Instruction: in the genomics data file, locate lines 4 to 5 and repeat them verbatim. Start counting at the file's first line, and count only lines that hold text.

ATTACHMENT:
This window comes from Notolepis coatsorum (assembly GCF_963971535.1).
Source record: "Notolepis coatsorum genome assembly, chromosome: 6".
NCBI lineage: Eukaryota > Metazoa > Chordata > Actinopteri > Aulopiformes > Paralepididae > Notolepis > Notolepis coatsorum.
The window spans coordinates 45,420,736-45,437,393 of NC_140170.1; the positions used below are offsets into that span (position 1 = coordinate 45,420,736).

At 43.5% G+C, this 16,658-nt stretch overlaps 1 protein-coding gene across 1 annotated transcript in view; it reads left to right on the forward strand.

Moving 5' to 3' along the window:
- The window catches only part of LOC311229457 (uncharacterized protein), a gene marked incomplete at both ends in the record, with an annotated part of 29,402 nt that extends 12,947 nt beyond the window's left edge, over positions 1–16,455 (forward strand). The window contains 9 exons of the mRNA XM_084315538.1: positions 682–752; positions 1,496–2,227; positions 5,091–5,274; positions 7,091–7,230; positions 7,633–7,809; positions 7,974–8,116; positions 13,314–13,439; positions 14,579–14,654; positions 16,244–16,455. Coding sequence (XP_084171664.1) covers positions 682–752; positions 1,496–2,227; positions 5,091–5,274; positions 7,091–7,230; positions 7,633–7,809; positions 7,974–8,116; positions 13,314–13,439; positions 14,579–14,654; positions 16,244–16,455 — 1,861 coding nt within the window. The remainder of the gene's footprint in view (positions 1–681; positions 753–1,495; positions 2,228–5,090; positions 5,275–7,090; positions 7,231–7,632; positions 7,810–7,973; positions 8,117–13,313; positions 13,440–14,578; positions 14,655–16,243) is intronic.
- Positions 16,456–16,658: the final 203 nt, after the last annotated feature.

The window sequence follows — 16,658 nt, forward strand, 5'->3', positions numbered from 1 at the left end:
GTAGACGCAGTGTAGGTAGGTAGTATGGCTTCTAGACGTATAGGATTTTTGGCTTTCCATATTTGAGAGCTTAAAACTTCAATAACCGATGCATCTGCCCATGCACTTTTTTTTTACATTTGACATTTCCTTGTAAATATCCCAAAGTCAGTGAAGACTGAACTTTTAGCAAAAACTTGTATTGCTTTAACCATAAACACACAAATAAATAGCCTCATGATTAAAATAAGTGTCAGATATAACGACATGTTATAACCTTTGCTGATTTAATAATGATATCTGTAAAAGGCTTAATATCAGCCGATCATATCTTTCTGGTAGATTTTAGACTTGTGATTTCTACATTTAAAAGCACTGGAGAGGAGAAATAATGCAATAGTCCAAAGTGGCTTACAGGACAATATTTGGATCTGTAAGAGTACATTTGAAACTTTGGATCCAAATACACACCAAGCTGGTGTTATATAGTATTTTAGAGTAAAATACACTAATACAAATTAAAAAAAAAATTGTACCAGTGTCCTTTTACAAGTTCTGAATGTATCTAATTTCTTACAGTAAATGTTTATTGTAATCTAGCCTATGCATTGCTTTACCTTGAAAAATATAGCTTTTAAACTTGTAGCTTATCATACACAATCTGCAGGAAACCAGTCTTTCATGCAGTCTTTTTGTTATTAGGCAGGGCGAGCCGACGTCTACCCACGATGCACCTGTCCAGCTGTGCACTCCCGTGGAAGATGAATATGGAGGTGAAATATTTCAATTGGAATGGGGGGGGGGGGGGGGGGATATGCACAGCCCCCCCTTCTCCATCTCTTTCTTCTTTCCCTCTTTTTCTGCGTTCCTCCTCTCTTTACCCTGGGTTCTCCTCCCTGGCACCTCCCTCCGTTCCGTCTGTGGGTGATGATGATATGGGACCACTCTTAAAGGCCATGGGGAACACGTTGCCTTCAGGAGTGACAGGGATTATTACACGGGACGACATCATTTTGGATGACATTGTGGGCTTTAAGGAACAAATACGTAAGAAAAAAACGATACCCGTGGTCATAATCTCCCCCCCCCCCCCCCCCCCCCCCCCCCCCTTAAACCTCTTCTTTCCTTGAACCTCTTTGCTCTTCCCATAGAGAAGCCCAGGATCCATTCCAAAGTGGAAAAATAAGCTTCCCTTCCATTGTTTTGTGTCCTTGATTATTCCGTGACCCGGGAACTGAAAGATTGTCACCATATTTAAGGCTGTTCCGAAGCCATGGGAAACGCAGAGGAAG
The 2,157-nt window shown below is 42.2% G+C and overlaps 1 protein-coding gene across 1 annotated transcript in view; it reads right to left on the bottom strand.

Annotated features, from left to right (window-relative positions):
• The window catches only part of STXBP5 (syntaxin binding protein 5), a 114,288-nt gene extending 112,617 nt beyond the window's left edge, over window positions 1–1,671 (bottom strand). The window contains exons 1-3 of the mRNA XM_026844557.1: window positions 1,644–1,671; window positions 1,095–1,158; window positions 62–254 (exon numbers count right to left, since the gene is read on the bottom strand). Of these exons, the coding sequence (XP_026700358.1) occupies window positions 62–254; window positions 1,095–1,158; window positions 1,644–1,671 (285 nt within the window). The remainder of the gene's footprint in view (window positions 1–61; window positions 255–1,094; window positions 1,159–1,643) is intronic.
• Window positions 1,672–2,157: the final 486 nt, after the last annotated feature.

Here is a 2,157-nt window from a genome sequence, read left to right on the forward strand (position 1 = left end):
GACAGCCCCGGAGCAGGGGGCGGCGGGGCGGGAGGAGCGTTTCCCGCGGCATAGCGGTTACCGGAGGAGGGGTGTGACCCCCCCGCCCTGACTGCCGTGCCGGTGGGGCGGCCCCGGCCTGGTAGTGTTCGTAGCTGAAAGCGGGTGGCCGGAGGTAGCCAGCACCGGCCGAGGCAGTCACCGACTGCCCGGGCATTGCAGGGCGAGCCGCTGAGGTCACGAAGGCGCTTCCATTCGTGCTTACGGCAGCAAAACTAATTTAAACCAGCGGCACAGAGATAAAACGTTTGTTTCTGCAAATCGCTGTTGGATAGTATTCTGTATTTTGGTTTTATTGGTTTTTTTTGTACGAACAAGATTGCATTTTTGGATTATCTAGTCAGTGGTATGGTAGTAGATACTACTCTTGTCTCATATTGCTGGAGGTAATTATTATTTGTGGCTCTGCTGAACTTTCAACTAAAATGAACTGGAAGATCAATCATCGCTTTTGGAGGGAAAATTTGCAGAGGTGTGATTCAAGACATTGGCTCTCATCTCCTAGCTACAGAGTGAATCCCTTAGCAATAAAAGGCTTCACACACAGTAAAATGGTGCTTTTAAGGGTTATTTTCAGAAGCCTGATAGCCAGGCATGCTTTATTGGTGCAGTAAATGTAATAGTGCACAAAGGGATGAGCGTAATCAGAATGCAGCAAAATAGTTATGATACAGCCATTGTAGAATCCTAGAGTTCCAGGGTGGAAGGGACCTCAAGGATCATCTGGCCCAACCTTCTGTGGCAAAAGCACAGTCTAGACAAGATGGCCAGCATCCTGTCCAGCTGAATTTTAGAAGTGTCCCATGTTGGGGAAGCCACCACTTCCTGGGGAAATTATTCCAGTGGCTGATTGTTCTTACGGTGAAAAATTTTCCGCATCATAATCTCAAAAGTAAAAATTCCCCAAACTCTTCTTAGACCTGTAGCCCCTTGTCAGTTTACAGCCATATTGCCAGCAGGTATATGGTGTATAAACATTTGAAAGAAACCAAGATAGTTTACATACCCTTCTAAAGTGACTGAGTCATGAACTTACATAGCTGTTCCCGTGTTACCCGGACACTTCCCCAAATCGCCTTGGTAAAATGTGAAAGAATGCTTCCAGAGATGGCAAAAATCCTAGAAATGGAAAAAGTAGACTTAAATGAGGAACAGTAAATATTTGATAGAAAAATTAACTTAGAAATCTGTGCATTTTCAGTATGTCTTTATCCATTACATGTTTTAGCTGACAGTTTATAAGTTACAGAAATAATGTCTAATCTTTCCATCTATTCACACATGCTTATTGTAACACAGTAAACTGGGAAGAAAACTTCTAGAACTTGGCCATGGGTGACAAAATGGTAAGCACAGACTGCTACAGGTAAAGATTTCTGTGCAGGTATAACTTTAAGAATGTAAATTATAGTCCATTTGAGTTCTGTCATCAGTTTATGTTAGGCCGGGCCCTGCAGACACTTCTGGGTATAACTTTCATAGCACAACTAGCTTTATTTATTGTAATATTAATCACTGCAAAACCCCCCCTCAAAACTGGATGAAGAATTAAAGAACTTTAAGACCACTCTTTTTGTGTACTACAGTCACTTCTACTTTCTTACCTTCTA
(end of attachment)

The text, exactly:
The window spans coordinates 45,420,736-45,437,393 of NC_140170.1; the positions used below are offsets into that span (position 1 = coordinate 45,420,736).

At 43.5% G+C, this 16,658-nt stretch overlaps 1 protein-coding gene across 1 annotated transcript in view; it reads left to right on the forward strand.